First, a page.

In this article we will discuss about the properties and mechanisms of action of allosteric enzymes.
Properties of Allosteric Enzymes:
Allosteric or Regulatory enzymes have multiple subunits (Quaternary Structure) and multiple active sites. Allosteric enzymes have active and inactive shapes differing in 3D structure. Allosteric enzymes often have multiple inhibitor or activator binding sites involved in switching between active and inactive shapes.
Allosteric enzymes have characteristic “S”-shaped curve for reaction rate vs. substrate concentration. Why? Because the substrate binding is “Cooperative.” And the binding of first substrate at first active site stimulates active shapes, and promotes binding of second substrate.
A modulator is a metabolite, when bound to the allosteric site of an enzyme, alters its kinetic characteristics. The modulators for allosteric enzyme may be either stimulatory or inhibitory. A stimulator is often the substrate itself. The regulatory enzymes for which substrate and modulator are identical are called homo-tropic.
When the modulator has a structure different then the substrate, the enzyme is called heterotropic. Some enzymes have more then one modulators. The allosteric enzymes also have one or more regulatory or aliosteric sites for binding the modulator. Enzymes with several modulators generally have different specific binding sites for each (Fig. 12.15).
The sigmoid curve is given by homo-tropic enzymes in which the substrate also serve as a positive (stimulator) modulator (12.16). Curve for the non-regulatory enzymes is hyperbolic, as also predicted by the Michaelis-Menten equation, whereas allosteric enzymes do not show Michaelis- Menten relationship because their kinetic behaviour is greatly altered by variation in the concentration of modulators.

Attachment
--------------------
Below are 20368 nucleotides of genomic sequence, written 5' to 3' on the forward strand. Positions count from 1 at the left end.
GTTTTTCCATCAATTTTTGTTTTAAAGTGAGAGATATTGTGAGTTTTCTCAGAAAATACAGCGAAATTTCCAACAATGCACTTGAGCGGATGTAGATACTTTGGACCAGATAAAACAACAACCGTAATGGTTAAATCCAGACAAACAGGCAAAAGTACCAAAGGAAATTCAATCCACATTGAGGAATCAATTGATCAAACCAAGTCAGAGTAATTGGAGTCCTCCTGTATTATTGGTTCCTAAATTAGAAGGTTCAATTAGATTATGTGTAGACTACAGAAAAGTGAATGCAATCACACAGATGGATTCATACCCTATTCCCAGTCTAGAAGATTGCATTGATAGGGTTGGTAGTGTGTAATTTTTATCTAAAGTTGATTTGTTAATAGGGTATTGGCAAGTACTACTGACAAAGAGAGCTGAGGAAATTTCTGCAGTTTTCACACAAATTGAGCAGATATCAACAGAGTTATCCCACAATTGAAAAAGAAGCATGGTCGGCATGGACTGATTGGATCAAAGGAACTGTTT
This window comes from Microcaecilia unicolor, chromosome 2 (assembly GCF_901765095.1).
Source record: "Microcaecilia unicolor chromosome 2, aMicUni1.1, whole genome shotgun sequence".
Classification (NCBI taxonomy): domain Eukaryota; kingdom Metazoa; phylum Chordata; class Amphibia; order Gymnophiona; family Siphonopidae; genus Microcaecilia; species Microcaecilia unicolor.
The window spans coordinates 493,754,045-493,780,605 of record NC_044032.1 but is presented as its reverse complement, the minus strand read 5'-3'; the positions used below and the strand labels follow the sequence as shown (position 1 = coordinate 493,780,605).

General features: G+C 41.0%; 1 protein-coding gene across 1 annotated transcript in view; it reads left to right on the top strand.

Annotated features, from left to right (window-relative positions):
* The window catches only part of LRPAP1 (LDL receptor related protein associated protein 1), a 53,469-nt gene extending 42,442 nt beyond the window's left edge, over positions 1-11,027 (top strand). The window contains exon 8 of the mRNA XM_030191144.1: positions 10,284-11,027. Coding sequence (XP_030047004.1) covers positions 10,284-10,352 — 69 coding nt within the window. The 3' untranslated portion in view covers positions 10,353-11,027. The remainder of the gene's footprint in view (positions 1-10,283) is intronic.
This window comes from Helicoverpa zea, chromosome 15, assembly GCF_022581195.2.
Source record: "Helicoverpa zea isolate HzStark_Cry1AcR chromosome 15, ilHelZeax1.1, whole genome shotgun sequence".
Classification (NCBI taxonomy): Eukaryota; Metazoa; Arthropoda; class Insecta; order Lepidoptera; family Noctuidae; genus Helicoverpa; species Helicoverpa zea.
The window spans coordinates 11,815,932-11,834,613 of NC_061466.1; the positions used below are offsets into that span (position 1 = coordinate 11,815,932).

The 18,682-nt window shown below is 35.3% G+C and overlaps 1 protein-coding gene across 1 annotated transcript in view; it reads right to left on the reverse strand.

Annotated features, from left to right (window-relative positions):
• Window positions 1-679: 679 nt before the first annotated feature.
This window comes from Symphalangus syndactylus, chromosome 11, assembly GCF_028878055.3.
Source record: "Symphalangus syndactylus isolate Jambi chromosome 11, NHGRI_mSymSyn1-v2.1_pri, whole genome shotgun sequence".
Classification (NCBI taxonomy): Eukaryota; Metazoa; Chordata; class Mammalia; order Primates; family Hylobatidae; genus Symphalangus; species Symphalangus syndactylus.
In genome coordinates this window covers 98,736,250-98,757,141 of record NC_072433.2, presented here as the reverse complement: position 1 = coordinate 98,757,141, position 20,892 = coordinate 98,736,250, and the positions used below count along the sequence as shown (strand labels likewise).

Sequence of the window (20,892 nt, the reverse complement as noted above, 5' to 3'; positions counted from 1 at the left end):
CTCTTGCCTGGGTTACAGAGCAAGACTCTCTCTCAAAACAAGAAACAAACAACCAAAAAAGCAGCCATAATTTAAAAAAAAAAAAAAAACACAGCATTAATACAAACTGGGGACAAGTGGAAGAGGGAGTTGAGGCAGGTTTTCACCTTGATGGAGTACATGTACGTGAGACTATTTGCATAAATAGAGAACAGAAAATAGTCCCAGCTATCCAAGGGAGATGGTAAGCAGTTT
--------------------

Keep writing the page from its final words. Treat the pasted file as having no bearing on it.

Mechanism of Action of Allosteric Enzymes:
Two general models for the inter-conversion of inactive and active forms of allosteric enzymes have been proposed:
(a) Simple sequential model:
This model was proposed by Koshland Jr. in the year 1966. According to this theory, the aliosteric enzyme can exist in only two conformational changes individually. Consider an aliosteric enzyme consisting of two identical subunits, each containing an active site (Fig. 12. 17A).
The T (tense) form has low affinity and the R (relaxed) form has high affinity for substrate. In this model, the binding of substrate to one of the subunits induces a T → R transition in that subunit but not in the other subunits.
(b) Concerted or Symmetry Model:
This model was proposed by Jacques Monod and his colleagues in 1965. According to them, an allosteric enzyme can exist in still two conformations, active and relaxed or inactive form.
All subunits are either in the active form or all are in inactive form. Every substrate molecule that binds with enzyme increases the probability of transition from the inactive to the active site. The effect of allosteric activators and inhibitors can be explained quite easily by this model.
An allosteric inhibitor binds preferably to the T form whereas an allosteric activator binds to the R form (Fig. 12.17B). An allosteric inhibitor shifts The R → T conformational equilibrium towards T. Whereas an allosteric activator shifts it toward R.
The result is that an allosteric activator increases the binding to substrate of the enzyme, whereas an allosteric inhibitor decreases substrate binding (Fig. 12.18). Symmetry is conserved in this model but not in the sequential model.